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Pitfalls of Self-guided Science

August 9, 2004 | A version of this story appeared in Volume 82, Issue 32

THE RADIOACTIVE BOY SCOUT: The True Story of a Boy and His Backyard Nuclear Reactor, by Ken Silverstein, Random House, 2004, 240 pages, $22.95 (ISBN: 0-375-50351-X)

Ken Silverstein's book "The Radioactive Boy Scout" is a sensationalized but fascinating account of a boy with a vivid imagination who decided that he wanted to earn an Eagle Scout badge by following in the footsteps of the great scientists who ushered in the nuclear age. Silverstein, an investigative journalist, vividly brings to life the amazing story of David Hahn's untutored ramblings into the field of chemistry.

He seemed to think that he had a new idea that no one had thought of, but that notion could only come about through ignorance and a lack of common sense. Apparently, he only read popular writings and his teachers never exposed him to scientific reasoning; otherwise he would have realized that his ideas were naive in the extreme. But he was able to perform some chemical operations successfully without understanding the science of chemistry at all. He had the spark of curiosity that all good budding scientists have, but unfortunately, he had no one who could point the way to his getting the necessary fundamental education.

When David was 16, he read an enthusiastic description of the breeder reactor as a source of limitless amounts of energy. He decided to earn a scout's badge in atomic energy by making a working miniaturized version of a real reactor. The reactor David read about converted abundant thorium to 233U and thus avoided the use of dangerous plutonium. So he thought he would only need thorium and neutrons to make that fissionable element. At the time, thorium was used in lantern mantles, so that would be easy to find.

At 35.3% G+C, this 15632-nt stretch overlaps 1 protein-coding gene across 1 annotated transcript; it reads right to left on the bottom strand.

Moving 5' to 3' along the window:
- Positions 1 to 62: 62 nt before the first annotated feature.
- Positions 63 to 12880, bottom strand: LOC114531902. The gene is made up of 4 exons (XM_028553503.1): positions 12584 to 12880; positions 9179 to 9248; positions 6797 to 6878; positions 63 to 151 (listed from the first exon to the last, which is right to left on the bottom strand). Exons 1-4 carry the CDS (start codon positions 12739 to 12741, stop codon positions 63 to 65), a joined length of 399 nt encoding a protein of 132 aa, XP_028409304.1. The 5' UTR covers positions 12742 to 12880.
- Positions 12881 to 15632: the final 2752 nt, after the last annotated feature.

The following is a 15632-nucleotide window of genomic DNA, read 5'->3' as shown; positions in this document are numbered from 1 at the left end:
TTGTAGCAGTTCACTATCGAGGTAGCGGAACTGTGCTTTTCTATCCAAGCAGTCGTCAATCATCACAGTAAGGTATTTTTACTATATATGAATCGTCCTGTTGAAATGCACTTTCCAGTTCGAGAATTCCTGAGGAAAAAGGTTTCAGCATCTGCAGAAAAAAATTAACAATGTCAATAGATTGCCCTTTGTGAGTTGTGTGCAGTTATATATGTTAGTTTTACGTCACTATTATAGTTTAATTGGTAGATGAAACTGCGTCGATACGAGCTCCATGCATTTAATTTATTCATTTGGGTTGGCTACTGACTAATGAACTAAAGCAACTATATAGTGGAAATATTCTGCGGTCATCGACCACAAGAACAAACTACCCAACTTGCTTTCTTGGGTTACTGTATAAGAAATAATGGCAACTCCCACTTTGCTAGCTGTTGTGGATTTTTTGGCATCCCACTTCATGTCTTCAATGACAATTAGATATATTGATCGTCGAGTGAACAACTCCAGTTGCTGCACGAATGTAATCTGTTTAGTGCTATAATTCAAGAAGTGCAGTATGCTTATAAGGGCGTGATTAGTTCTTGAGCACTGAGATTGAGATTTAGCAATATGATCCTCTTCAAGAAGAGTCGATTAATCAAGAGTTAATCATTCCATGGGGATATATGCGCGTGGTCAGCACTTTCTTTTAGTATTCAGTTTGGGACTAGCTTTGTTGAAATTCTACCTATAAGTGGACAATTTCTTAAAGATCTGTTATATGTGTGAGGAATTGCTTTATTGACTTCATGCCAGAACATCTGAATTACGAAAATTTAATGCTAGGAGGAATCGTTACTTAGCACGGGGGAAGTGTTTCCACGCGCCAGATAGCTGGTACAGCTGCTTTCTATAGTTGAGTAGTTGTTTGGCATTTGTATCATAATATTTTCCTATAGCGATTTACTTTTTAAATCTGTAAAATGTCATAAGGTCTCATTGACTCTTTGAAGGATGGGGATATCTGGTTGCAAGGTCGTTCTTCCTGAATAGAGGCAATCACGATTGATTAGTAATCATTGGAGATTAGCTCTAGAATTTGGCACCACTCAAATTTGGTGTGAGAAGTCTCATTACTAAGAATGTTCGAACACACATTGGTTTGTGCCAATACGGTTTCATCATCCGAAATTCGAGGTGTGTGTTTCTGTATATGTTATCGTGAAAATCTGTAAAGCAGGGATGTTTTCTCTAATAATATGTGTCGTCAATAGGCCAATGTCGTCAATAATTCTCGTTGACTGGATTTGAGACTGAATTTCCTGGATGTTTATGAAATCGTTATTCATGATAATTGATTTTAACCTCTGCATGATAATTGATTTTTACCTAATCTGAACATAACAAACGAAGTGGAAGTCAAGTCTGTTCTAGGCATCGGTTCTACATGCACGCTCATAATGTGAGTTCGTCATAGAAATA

As for the neutron source, David had read that americium was the -emitting element used in smoke detectors. He had also read that neutrons were produced when -particles bombarded aluminum; so by combining these ingredients, he thought that he had the makings of a neutron gun. He found that he could buy defective or expired smoke detectors at a big discount, so he acquired more than 100 of them, removed the small -sources, and soldered them together.

He tested his putative neutron gun by aiming it at a small block of paraffin next to his Geiger counter. The rapid clicking indicated to him that he was successful. However, it was much more likely that he was only observing X-rays emitted by the 241Am.

He crudely extracted thorium from the thorium dioxide in the lantern mantles by heating the dioxide with lithium he'd removed from lithium batteries. He then began to assemble his reactor in the potting shed behind his house.

In the next days and weeks, he made regular measurements of the reactor's radioactivity to see if the thorium was absorbing neutrons. Before long, he found that the readings were increasing regularly. He was now convinced that his model was working. But the increases were very likely due to the fact that he had purified the thorium from its radioactive daughters, which were just growing back in.

When the radioactivity kept on growing over the following weeks, however, he finally became worried, thinking his reactor was running away. He set about disassembling his handiwork, for he thought that he had accomplished what he had set out to do, and he did not want to hurt anyone.

An exciting chapter explains how David's lab finally caught the attention of authorities. Local police, suspecting David of stealing tires, searched his car, which was full of supplies for his experiment. David warned the police about their potential radioactivity. After tests confirmed the presence of thorium, David confessed his activities, and government officials and radiologists descended on the backyard lab.

David's story reminds me of my first foray into science in 1945, when I was a part of the team at the University of Chicago's Metallurgical Laboratory Project searching for americium, which was the then-undiscovered element 95.